208 F2d 941 Jenkins v. P Durkin

208 F.2d 941



Martin P. DURKIN, Secretary of Labor (two cases).

Nos. 14643, 14644.

United States Court of Appeals Fifth Circuit.

Jan. 5, 1954.

Rehearing Denied Feb. 10, 1954.

Harry S. Baxter, Wm. B. Spann, Jr., Atlanta, Ga., Thomas T. Purdom, Decatur, Ga., Smith, Kilpatrick, Cody, Rogers & McClatchey, Atlanta Ga., of counsel, for appellant.

Thomas T. Purdom, Decautr, Ga., Wm. B. Spann. Jr., Alston, Sibley, Miller, Spann & Shackelford, Atlanta, Ga., for Georgia Cotton Ginners Ass'n, as amicus curiae.

Sylvia S. Ellison, Atty., Bessie Margolin, Asst. Sol., Stuart Rothman, Sol., Harold S. Saxe, Atty., Department of Labor, Washington, D.C., Beverley R. Worrell, Regional Atty., Department of Labor, Birmingham, Ala., for appellee.

Before HUTCHESON, Chief Judge, and HOLMES and BORAH, Circuit Judges.

HUTCHESON, Chief Judge.

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Alleging that as to five watchmen employees, defendant had been violating and would continue to violate the minimum wage and overtime provisions of the Fair Labor Standards Act, 29 U.S.C.A. Sec. 201 et seq. as to them, and that there was due them back wages, the Secretary of Labor brought these suits, one to enjoin further violations, the other to recover the back wages due.


The claim was that these five watchmen were engaged in the production of goods for commerce within the meaning of Section 3(j) of the act,1 and that the defendant had failed and refused, and would continue to fail and refuse to pay them or their successors the minimum wage and overtime pay provided in the act.


The defenses were: (1) a denial that any of the five watchmen were within the coverage of the act, and that the defendant had violated or would violate the act as to them; (2) (a) that each of the five watchmen was engaged solely in fire watching and had no duty to guard the property from theft or otherwise, and (b) that none of them was engaged in the production of goods for commerce, and none of them was therefore subject to either its minimum wage or overtime requirements; (3) (a) that defendant's activities were confined to the handling of agricultural commodities within the area of production and were therefore, under the provisions of Sec. 13(a)(10) of the act, 29 U.S.C.A. § 213(a)(10), exempt from both the minimum wage and overtime requirements, and (b) that the present definition of the Secretary of Labor of the term 'area of production' is arbitrary and invalid; and (4)(a) that the respondent was engaged in ginning and compressing cotton and the processing of cottonseed, and the provisions of Sec. (7)(c), exempting absolutely the ginning and compressing of cotton and the processing of cotton seed, took the watchmen, as to the time when respondent was engaged in such activities, out of the terms of the act; (b) that respondent's activities had to do with the shelling and crushing of peanuts and the section 7(c) provision, exempting the first processing within the area of production, exempted respondent as to a period which did not exceed fourteen weeks in each of the calendar years involved; and (c) that the administration's definition of 'area of production' is arbitrary and void.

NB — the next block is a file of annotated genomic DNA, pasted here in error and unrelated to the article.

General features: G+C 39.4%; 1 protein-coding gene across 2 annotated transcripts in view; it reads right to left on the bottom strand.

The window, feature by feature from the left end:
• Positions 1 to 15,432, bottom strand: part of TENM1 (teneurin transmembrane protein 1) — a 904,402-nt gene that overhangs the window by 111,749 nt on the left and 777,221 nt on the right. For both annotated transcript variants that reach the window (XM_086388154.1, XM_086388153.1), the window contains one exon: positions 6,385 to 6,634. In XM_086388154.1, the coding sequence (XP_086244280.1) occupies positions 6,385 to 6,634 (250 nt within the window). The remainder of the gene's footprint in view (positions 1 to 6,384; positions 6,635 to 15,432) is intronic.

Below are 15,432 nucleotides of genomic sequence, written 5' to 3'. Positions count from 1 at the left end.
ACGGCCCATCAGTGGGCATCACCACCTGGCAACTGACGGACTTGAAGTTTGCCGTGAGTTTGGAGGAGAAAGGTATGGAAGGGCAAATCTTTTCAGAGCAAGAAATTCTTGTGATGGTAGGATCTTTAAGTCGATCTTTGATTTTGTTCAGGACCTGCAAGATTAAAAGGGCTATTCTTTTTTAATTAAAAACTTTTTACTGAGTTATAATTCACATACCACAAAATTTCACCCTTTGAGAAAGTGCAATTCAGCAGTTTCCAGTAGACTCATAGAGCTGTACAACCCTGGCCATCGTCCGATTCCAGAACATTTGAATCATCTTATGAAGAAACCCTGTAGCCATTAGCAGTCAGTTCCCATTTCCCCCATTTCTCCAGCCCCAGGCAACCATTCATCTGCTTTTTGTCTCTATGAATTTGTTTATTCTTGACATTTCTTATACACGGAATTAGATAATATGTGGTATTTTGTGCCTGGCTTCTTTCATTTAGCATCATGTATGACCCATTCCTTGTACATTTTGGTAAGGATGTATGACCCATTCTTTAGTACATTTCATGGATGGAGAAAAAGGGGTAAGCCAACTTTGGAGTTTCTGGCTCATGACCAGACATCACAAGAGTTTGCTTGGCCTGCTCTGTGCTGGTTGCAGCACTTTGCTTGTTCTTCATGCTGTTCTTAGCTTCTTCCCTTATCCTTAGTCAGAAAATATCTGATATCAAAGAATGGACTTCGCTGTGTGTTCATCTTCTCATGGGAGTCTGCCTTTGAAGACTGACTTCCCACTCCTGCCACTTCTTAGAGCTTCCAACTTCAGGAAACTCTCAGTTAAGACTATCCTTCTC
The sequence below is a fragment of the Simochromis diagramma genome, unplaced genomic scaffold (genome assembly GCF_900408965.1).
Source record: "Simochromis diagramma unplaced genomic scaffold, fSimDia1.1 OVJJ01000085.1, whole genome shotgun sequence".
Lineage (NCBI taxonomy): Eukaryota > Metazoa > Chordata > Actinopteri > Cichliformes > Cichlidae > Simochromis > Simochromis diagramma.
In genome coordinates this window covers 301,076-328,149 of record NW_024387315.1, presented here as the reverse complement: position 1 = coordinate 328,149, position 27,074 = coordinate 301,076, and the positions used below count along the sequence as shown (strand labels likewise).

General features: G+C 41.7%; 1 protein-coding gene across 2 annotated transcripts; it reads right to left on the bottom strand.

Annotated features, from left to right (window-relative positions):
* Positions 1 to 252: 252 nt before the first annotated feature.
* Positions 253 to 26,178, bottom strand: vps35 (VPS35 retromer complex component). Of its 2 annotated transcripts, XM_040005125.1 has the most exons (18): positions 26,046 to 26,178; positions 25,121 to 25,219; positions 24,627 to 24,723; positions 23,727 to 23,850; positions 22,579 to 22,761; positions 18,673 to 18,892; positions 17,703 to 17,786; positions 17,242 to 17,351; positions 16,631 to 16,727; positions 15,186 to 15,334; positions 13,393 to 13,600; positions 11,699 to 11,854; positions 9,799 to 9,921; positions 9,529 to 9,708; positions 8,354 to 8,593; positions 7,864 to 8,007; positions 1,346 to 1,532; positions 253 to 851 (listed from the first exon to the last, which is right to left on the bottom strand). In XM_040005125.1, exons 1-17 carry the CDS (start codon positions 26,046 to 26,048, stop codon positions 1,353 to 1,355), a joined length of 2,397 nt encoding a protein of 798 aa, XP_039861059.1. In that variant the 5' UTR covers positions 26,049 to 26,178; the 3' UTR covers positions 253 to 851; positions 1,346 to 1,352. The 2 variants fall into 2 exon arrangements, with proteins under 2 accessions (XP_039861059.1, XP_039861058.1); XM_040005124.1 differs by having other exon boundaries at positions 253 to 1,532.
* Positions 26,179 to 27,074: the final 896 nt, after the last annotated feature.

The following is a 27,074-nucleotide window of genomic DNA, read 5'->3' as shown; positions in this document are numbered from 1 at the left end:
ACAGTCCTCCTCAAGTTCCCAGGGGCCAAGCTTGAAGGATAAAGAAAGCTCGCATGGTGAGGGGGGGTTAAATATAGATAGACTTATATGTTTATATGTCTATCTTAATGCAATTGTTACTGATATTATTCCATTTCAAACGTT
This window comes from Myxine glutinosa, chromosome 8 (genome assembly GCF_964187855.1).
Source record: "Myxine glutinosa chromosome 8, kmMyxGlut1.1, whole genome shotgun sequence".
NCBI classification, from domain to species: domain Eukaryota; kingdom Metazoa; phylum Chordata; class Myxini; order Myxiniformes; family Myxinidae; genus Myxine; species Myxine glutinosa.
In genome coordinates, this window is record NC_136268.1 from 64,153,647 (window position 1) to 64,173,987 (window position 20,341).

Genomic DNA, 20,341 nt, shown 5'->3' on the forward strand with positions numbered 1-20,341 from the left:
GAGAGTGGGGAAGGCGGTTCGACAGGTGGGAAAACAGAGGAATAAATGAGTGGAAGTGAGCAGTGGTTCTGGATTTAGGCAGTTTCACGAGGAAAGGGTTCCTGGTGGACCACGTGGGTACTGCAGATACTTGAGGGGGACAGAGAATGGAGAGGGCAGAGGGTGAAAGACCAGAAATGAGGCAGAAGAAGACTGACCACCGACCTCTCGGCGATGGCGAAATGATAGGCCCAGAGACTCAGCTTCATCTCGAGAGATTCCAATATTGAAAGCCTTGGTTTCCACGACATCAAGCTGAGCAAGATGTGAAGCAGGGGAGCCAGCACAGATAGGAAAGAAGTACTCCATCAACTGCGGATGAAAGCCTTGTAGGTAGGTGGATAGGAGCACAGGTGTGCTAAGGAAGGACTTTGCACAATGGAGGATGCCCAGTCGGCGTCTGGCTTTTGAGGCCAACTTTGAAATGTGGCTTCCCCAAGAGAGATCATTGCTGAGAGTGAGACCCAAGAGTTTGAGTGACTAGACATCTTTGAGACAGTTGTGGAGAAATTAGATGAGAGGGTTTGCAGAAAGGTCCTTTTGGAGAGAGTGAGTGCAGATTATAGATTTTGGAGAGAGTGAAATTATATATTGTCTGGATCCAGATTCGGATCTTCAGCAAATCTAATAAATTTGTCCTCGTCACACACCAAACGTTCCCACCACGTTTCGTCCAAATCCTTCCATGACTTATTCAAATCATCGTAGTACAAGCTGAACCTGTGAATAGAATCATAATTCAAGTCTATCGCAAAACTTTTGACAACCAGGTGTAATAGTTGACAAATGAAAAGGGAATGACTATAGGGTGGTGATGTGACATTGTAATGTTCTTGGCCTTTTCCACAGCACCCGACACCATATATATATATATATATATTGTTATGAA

The suits were tried together, and testimony was taken orally and by deposition in them. The court filed findings of law and fact2 in which he rejected all of the defenses and claims to exemption with the exception of one week when the plant was engaged in ginning, and entered judgments for plaintiff in both suits.


Appealing from those judgments appellant is here insisting (1) that there was fundamental error in the finding that the watchmen were engaged in the production of goods for commerce in this that their work did not, under the applicable authorities, bring them within the coverage of the act; and that, as matter of fact and law, they were not so engaged in the production of goods for commerce or in any other closely related process or occupation as to be covered by it; and (2) that certainly none of the watchmen except Bruce Cooper can claim coverage, because the other four were employed only during the more than six months when the plant was completely shut down,3 and no production activity was being carried on there. With respect to Bruce Cooper and, in the alternative, the other four, if they are found to be generally covered, appellant's reliance is upon the exemption afforded by Section 13(a)(10) from both the minimum wage and the overtime provisions of the act, and by Sec. 7(c) from the overtime provisions.